sheathe the walls with natural elegance and soft, muted tones. The designers anchored the bathroom with a uniquely patterned floor dressed in Waterworks handmade tiles. “The tiles’ imperfection juxtaposed with the room’s slick marble surface creates a sense of informally and casualness that is warm and inviting ,” Morozoff explains.

PALETTE “We developed a very neutral palette,” says Morozoff, who chose Farrow and Ball’s Wevet 273 to color the interior walls and ceilings. This is no anemic white. “It’s a little gray, a little beige and has a warm un-

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Quartzite from European Marble & Granite forms a new waterfall island that anchors the remodeled kitchen. “We honed the stone to make it warmer and friendly to the touch,” says Morozoff, who chose the light gray quartzite to equalize the stronger colors of the existing kitchen cabinets and black stone countertops.

dertone,” she says. The calming color blankets the décor like a cashmere wrap, and to avoid a “schizophrenic disjointed feeling,” the designer flowed this hue throughout, “The bones needed to be cohesive,” she explains. The team left the rest of the design’s intrigue to the furnishings, rugs and accents. “We chose a lot of natural fibers, wools, cottons, linens, velvets and sheepskins all in varied shades of cream,” Morozoff explains. “The contrasting mix of textures and patterns in various tones of the same color creates a wonderful experience.”

FEATURES “All you saw was an oversized , menacing black box, devoid of all visually pleasing aesthetic properties” says Morozoff, describing the original fireplace. The designers reduced the feature’s size and recovered it in metal. They removed a window behind the chimney, creating a solid wall as a backdrop for the reimagined chimney. Originally clad in perforated metal resembling a motorcycle’s exhaust vent, the renewed custommade chimney boasts a simplified cylindrical form with an aged-brass finish. Across the room, Morozoff replaced the suspended staircase’s “hostile-looking”


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Dressing a feature wall in the guest bedroom, a dark Pierre Frey wallcovering introduces texture and ethnic patterns to the cozy space. An upholstered bed, luxe linens and wooly accent pillows add to the compelling tactile mix.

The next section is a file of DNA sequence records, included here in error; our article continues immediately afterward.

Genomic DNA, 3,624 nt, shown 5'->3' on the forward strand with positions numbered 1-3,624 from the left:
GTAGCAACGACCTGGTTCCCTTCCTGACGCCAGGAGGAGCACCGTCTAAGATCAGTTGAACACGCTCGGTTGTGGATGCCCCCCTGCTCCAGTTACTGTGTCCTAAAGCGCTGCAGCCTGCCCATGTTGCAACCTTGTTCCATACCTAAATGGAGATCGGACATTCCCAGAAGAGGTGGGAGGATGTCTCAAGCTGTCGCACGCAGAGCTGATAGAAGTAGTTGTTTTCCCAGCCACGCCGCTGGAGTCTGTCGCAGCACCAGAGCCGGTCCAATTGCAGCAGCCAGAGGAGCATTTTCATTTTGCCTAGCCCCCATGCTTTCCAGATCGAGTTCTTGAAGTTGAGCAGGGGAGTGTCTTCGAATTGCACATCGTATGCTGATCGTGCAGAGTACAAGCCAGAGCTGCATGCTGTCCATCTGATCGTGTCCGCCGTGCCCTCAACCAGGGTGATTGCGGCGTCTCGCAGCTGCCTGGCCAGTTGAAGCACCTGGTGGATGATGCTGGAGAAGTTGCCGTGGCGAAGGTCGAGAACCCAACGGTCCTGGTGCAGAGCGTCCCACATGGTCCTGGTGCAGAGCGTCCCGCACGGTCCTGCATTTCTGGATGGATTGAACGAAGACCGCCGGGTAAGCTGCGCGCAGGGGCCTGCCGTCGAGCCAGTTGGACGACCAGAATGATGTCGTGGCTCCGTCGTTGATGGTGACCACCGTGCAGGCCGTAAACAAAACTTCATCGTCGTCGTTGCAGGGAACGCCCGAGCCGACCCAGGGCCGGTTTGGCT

We wanted to create a combination of materials that speak to each other.” –Helena M. Morozoff

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glass-paneled railing. The designers opted for something more delicate yet structurally sound. “We didn’t want the new railing to stand out too much because there is so much of it,” she says. Today, thin metal wire stretches between a clean-lined base BEFORE and banister of cold rolled steel. “We paid special attention to make sure people using the stairs were able to experience the design’s delicate beauty with every touch.”

FURNISHINGS “We wanted to create an eclectic feel and leave space so that the décor could evolve over time,” Morozoff explains. In the light-filled great room where the family members spend most of their time together, carefully selected furnishings foster comfort, flexibility and hanging out in style. A wool rug defines the living area’s open sitting area furnished with an oversized Italian sofa, leather sling chair, easyto-move tribal side tables and a mod swivel lounge chair that mix it up with two chiseled stone-topped cocktail tables that resemble the mountain rock outside. “We believe every space should have something unexpected, a curiosity piece that is a conversation starter or is simply an element of surprise,” Morozoff says. So it is in the nearby dining area as well, where pendants formed of solid wood feature cracks inset with aged brass. They hang above a walnut-topped table supported by two custom concrete-and-metal bases. Mohair dresses the metal-framed host chairs while leather upholsters the side chairs as well as the kitchen’s Beetle counter chairs. Stitch-embroidered and woven wallcoverings add texture to accent walls in bedrooms simply and stylishly furnished. Outdoors, streamlined furniture, custom privacy screens, layered rugs and cushions make the decks as luxe and livable as the spaces indoors. Set in handmade pottery, low maintenance plants deliver lively shots of green throughout. This is not your typical modern mountain home. “We wanted something more unexpected and eclectic yet timeless,” Morozoff explains. In the end, that’s precisely what the designers and their clients created in the heart of Park City.


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Honed slabs of Calacatta marble sheathe the master bathroom’s walls. Handmade Waterworks tiles, laid in an intricate pattern, animate the space. Layers of custom lighting illuminate the room while a new floating vanity helps open its space.